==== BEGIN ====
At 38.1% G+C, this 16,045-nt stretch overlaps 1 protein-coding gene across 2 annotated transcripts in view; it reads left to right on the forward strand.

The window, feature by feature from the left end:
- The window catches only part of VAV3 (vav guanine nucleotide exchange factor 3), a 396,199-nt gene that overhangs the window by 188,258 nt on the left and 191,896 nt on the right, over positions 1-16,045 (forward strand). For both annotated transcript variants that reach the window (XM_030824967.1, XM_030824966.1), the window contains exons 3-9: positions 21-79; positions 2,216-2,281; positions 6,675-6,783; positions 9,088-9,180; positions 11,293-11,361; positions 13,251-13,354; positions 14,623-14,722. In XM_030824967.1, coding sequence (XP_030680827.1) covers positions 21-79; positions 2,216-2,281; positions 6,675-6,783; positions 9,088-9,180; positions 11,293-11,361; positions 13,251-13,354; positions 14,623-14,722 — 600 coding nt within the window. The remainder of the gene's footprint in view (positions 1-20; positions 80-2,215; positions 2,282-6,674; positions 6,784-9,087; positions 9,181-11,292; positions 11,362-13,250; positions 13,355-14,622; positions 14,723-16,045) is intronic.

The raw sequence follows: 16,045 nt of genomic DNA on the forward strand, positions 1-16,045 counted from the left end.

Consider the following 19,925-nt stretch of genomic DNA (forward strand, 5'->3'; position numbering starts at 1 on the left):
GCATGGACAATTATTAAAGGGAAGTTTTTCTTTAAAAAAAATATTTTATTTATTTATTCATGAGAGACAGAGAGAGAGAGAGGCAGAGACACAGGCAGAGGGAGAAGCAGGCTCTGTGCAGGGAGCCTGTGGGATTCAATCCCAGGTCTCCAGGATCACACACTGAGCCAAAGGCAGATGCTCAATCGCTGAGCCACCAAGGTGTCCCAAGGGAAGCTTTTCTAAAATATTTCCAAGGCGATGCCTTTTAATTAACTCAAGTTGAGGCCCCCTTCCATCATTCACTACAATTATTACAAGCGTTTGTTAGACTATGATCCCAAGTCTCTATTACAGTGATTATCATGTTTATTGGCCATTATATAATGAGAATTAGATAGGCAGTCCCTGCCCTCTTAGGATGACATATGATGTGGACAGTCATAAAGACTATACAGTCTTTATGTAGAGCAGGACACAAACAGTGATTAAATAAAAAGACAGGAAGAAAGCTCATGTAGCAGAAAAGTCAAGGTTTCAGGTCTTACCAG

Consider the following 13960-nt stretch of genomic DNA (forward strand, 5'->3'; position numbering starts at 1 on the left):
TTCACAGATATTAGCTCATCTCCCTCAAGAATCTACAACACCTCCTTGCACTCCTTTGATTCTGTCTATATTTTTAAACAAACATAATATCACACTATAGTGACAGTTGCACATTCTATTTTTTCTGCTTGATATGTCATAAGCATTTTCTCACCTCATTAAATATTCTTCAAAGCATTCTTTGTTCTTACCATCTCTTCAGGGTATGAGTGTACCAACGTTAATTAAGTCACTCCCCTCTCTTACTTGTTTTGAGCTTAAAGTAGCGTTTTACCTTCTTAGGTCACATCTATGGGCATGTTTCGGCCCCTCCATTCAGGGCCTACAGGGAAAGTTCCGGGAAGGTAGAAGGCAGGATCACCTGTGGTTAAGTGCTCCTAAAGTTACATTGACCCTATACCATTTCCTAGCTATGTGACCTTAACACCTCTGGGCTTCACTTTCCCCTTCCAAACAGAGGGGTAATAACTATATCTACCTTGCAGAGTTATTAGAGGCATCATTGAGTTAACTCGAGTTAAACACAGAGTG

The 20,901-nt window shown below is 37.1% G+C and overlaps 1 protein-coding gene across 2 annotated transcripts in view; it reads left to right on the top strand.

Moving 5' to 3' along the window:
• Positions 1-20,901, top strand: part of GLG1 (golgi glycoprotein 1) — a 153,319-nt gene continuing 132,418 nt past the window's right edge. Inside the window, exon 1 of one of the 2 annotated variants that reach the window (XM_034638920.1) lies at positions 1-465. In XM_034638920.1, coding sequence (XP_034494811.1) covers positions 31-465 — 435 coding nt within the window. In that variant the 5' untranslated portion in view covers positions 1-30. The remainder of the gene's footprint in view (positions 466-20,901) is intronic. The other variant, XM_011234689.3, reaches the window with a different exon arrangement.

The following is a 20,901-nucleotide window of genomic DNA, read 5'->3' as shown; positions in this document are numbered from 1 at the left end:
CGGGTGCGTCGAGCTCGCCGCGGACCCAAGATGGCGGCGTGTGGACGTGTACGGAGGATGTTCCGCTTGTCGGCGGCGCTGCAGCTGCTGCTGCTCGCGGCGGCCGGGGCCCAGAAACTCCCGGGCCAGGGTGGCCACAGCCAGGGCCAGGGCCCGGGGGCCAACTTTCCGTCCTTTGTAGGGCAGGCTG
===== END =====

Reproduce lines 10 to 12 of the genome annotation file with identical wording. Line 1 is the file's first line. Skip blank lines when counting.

Moving 5' to 3' along the window:
• Positions 1-20,901, top strand: part of GLG1 (golgi glycoprotein 1) — a 153,319-nt gene continuing 132,418 nt past the window's right edge. Inside the window, exon 1 of one of the 2 annotated variants that reach the window (XM_034638920.1) lies at positions 1-465. In XM_034638920.1, coding sequence (XP_034494811.1) covers positions 31-465 — 435 coding nt within the window. In that variant the 5' untranslated portion in view covers positions 1-30. The remainder of the gene's footprint in view (positions 466-20,901) is intronic. The other variant, XM_011234689.3, reaches the window with a different exon arrangement.

The following is a 20,901-nucleotide window of genomic DNA, read 5'->3' as shown; positions in this document are numbered from 1 at the left end: